Sediment Particulate solid matter that is deposited on the surface of land

Sediment is a naturally occurring material that is broken down by processes of weathering and erosion, and is subsequently transported by the action of wind, water, or ice or by the force of gravity acting on the particles. For example, sand and silt can be carried in suspension in river water and on reaching the sea bed deposited by sedimentation and if buried, may eventually become sandstone and siltstone.

Sedimentology encompasses the study of modern sediments such as sand, silt, and clay, and the processes that result in their formation, transport, deposition and diagenesis. Sedimentologists apply their understanding of modern processes to interpret geologic history through observations of sedimentary rocks and sedimentary structures.

Bedrock Lithified rock under the regolith

In geology, bedrock is the lithified rock that lies under a loose softer material called regolith within the surface of the crust of the Earth or other terrestrial planets.

Glauconite mica mineral group

Glauconite is an iron potassium phyllosilicate mineral of characteristic green color which is very friable and has very low weathering resistance.

A soil horizon is a layer parallel to the soil surface, whose physical, chemical and biological characteristics differ from the layers above and beneath. Horizons are defined in many cases by obvious physical features, mainly colour and texture. These may be described both in absolute terms and in terms relative to the surrounding material, i.e. ‘coarser’ or ‘sandier’ than the horizons above and below.

Mudstone Fine grained sedimentary rock whose original constituents were clays or muds

Mudstone, a type of mudrock, is a fine-grained sedimentary rock whose original constituents were clays or muds. Grain size is up to 0.063 millimetres (0.0025 in) with individual grains too small to be distinguished without a microscope. With increased pressure over time, the platy clay minerals may become aligned, with the appearance of fissility or parallel layering. This finely bedded material that splits readily into thin layers is called shale, as distinct from mudstone. The lack of fissility or layering in mudstone may be due to either original texture or the disruption of layering by burrowing organisms in the sediment prior to lithification. Mud rocks such as mudstone and shale account for some 65% of all sedimentary rocks. Mudstone looks like hardened clay and, depending upon the circumstances under which it was formed, it may show cracks or fissures, like a sun-baked clay deposit.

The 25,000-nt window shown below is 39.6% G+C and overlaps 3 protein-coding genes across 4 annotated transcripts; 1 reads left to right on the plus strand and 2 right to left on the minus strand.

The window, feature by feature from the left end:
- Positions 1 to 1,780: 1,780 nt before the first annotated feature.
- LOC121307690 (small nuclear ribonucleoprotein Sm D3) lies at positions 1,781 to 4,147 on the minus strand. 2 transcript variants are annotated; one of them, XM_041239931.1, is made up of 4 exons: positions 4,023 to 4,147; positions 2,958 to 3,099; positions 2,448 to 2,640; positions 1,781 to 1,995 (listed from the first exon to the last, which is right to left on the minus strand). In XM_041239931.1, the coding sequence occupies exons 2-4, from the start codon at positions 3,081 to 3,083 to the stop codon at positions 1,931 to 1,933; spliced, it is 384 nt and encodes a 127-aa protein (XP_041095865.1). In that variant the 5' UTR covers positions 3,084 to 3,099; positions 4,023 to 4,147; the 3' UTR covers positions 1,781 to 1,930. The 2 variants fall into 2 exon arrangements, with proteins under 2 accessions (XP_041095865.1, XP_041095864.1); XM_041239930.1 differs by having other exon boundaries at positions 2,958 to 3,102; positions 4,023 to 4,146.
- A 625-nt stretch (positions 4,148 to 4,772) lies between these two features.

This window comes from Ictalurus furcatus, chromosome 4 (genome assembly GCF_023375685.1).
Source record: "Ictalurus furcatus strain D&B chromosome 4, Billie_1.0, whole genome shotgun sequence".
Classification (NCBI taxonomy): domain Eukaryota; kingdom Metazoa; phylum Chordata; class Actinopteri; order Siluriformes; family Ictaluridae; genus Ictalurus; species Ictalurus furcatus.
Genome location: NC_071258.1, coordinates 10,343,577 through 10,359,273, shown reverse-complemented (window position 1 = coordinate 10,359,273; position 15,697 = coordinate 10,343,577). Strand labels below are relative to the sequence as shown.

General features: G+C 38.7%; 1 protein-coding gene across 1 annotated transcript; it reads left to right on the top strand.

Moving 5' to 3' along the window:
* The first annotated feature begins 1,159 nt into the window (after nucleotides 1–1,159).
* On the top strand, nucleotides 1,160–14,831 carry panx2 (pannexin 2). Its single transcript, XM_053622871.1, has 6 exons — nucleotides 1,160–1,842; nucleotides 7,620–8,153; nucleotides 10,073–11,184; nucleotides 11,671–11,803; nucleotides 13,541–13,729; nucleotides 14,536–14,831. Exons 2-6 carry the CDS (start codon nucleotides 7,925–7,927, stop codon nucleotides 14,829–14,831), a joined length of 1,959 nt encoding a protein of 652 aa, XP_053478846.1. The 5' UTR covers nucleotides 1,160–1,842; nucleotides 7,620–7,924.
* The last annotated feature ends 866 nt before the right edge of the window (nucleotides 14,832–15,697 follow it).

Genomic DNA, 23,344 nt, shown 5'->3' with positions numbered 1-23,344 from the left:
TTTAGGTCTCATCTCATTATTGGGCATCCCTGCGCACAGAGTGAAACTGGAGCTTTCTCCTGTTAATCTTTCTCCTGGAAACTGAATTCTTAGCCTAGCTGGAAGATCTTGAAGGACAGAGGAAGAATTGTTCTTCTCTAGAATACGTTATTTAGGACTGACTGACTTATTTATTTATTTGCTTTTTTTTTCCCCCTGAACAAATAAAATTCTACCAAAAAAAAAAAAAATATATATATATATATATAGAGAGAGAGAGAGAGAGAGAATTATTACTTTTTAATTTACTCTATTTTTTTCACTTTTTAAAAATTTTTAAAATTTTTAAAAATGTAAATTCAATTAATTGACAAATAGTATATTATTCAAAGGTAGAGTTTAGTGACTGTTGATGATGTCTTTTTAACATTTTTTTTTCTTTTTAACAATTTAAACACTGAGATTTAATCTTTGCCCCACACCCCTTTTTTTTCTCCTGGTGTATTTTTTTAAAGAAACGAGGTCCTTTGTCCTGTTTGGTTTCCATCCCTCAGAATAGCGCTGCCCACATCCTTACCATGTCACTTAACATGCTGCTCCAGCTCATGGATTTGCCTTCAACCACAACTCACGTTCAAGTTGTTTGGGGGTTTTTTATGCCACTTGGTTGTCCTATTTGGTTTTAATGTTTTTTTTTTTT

Parent material is the underlying geological material in which soil horizons form. Soils typically inherit a great deal of structure and minerals from their parent material, and, as such, are often classified based upon their contents of consolidated or unconsolidated mineral material that has undergone some degree of physical or chemical weathering and the mode by which the materials were most recently transported.

Mudrock Class of fine grained siliciclastic sedimentary rocks

Mudrocks are a class of fine grained siliciclastic sedimentary rocks. The varying types of mudrocks include: siltstone, claystone, mudstone, slate, and shale. Most of the particles of which the stone is composed are less than 0.0625 mm and are too small to study readily in the field. At first sight the rock types look quite similar; however, there are important differences in composition and nomenclature. There has been a great deal of disagreement involving the classification of mudrocks. There are a few important hurdles to classification, including: